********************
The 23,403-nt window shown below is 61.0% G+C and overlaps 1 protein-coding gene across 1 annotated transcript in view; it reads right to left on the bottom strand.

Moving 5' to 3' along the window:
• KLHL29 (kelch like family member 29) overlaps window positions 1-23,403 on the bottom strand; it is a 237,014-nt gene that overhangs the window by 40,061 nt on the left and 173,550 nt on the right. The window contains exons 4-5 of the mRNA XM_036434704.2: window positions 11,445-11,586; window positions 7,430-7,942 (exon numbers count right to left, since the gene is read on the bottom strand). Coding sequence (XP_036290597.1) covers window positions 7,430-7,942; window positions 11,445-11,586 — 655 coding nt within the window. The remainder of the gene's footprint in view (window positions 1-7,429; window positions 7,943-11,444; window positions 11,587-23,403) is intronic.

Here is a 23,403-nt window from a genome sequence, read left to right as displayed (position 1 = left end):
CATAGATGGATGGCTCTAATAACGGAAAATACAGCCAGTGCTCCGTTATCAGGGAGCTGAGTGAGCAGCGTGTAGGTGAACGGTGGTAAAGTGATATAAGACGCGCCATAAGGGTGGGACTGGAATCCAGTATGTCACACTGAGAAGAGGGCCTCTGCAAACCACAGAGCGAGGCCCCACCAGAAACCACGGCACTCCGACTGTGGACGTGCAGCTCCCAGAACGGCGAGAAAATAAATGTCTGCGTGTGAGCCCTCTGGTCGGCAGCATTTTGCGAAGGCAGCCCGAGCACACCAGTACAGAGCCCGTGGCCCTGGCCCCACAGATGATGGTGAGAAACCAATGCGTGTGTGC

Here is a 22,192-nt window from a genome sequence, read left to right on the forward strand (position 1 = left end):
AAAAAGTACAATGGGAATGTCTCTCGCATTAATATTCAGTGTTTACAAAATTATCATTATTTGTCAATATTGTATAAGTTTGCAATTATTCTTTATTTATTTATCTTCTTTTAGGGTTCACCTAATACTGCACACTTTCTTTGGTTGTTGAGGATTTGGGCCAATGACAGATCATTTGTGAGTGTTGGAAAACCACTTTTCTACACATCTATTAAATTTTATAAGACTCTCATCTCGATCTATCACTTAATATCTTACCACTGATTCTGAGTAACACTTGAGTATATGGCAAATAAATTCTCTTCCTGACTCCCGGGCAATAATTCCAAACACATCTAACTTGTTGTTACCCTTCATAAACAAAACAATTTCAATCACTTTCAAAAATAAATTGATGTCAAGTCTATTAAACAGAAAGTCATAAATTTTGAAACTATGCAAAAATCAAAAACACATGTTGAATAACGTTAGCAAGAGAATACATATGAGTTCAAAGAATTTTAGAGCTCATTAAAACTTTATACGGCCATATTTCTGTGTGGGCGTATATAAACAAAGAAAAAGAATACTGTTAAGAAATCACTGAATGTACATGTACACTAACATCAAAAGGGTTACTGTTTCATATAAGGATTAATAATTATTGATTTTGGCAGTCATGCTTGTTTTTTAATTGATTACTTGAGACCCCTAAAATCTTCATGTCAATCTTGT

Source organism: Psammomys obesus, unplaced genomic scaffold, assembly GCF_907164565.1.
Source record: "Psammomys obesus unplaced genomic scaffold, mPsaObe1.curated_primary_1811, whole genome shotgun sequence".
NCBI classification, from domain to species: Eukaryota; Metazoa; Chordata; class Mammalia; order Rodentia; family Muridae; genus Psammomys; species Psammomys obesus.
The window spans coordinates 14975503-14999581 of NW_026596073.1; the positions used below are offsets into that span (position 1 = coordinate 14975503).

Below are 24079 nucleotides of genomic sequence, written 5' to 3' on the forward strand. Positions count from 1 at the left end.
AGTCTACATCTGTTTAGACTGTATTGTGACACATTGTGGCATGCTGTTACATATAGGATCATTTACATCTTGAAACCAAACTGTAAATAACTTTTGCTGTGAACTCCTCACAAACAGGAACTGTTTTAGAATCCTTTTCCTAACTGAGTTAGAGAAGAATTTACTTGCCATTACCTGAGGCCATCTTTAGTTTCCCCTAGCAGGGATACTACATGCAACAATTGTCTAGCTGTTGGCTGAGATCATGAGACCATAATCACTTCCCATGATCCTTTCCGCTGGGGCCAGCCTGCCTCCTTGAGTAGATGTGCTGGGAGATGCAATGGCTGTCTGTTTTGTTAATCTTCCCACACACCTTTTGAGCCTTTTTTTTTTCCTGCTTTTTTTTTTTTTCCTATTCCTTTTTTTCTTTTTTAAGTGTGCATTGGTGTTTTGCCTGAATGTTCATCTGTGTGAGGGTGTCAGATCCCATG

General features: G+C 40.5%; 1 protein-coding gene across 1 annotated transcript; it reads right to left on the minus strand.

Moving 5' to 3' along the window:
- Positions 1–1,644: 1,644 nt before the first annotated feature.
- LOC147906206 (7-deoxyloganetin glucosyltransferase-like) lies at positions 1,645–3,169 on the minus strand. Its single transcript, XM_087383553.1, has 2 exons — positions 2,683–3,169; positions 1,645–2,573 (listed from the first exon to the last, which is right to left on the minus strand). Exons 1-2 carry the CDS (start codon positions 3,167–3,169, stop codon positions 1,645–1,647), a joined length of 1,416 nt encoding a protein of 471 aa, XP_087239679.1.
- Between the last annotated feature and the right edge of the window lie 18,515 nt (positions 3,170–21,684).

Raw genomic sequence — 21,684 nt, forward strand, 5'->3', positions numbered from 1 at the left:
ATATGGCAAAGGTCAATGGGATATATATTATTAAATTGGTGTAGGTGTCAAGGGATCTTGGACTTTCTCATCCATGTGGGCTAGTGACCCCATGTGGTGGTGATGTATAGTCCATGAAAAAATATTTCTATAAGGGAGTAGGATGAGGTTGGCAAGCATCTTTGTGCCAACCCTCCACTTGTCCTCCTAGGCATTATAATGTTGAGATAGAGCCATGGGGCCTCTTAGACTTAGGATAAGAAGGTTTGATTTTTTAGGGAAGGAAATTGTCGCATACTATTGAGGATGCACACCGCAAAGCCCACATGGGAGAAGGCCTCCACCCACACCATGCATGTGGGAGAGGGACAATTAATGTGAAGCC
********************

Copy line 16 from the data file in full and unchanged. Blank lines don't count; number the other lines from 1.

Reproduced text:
- Positions 1–1,644: 1,644 nt before the first annotated feature.